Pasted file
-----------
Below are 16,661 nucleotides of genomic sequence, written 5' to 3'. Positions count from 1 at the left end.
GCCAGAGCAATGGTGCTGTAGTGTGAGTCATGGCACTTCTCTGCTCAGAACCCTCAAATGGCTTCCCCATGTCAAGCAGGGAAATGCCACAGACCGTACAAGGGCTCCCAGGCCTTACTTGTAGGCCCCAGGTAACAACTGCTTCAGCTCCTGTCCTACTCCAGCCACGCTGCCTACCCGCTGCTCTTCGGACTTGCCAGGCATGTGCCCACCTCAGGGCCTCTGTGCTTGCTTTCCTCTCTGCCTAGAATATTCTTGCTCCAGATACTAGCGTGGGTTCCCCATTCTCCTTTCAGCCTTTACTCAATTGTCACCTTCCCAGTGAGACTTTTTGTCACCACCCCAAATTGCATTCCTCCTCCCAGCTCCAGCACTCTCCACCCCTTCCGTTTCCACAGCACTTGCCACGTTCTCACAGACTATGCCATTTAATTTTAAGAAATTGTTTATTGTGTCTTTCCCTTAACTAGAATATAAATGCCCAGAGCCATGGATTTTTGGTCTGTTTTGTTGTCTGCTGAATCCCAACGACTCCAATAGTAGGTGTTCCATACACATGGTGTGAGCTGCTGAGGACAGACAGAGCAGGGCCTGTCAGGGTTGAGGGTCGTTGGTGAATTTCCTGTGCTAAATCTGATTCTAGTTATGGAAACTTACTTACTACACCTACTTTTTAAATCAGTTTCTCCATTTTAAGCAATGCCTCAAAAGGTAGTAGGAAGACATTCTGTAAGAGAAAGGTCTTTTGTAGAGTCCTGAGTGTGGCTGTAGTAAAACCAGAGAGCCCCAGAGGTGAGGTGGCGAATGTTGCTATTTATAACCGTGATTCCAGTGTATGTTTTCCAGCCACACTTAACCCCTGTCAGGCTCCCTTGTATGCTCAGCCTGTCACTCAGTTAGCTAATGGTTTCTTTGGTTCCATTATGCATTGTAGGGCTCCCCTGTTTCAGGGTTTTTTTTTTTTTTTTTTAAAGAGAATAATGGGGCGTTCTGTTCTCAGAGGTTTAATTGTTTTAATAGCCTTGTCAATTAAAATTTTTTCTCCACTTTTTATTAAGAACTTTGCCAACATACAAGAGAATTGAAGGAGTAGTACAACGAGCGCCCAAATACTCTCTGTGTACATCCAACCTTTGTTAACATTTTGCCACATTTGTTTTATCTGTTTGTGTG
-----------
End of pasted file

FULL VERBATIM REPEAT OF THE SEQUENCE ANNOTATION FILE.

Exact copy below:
Below are 16,661 nucleotides of genomic sequence, written 5' to 3'. Positions count from 1 at the left end.
GCCAGAGCAATGGTGCTGTAGTGTGAGTCATGGCACTTCTCTGCTCAGAACCCTCAAATGGCTTCCCCATGTCAAGCAGGGAAATGCCACAGACCGTACAAGGGCTCCCAGGCCTTACTTGTAGGCCCCAGGTAACAACTGCTTCAGCTCCTGTCCTACTCCAGCCACGCTGCCTACCCGCTGCTCTTCGGACTTGCCAGGCATGTGCCCACCTCAGGGCCTCTGTGCTTGCTTTCCTCTCTGCCTAGAATATTCTTGCTCCAGATACTAGCGTGGGTTCCCCATTCTCCTTTCAGCCTTTACTCAATTGTCACCTTCCCAGTGAGACTTTTTGTCACCACCCCAAATTGCATTCCTCCTCCCAGCTCCAGCACTCTCCACCCCTTCCGTTTCCACAGCACTTGCCACGTTCTCACAGACTATGCCATTTAATTTTAAGAAATTGTTTATTGTGTCTTTCCCTTAACTAGAATATAAATGCCCAGAGCCATGGATTTTTGGTCTGTTTTGTTGTCTGCTGAATCCCAACGACTCCAATAGTAGGTGTTCCATACACATGGTGTGAGCTGCTGAGGACAGACAGAGCAGGGCCTGTCAGGGTTGAGGGTCGTTGGTGAATTTCCTGTGCTAAATCTGATTCTAGTTATGGAAACTTACTTACTACACCTACTTTTTAAATCAGTTTCTCCATTTTAAGCAATGCCTCAAAAGGTAGTAGGAAGACATTCTGTAAGAGAAAGGTCTTTTGTAGAGTCCTGAGTGTGGCTGTAGTAAAACCAGAGAGCCCCAGAGGTGAGGTGGCGAATGTTGCTATTTATAACCGTGATTCCAGTGTATGTTTTCCAGCCACACTTAACCCCTGTCAGGCTCCCTTGTATGCTCAGCCTGTCACTCAGTTAGCTAATGGTTTCTTTGGTTCCATTATGCATTGTAGGGCTCCCCTGTTTCAGGGTTTTTTTTTTTTTTTTTTAAAGAGAATAATGGGGCGTTCTGTTCTCAGAGGTTTAATTGTTTTAATAGCCTTGTCAATTAAAATTTTTTCTCCACTTTTTATTAAGAACTTTGCCAACATACAAGAGAATTGAAGGAGTAGTACAACGAGCGCCCAAATACTCTCTGTGTACATCCAACCTTTGTTAACATTTTGCCACATTTGTTTTATCTGTTTGTGTG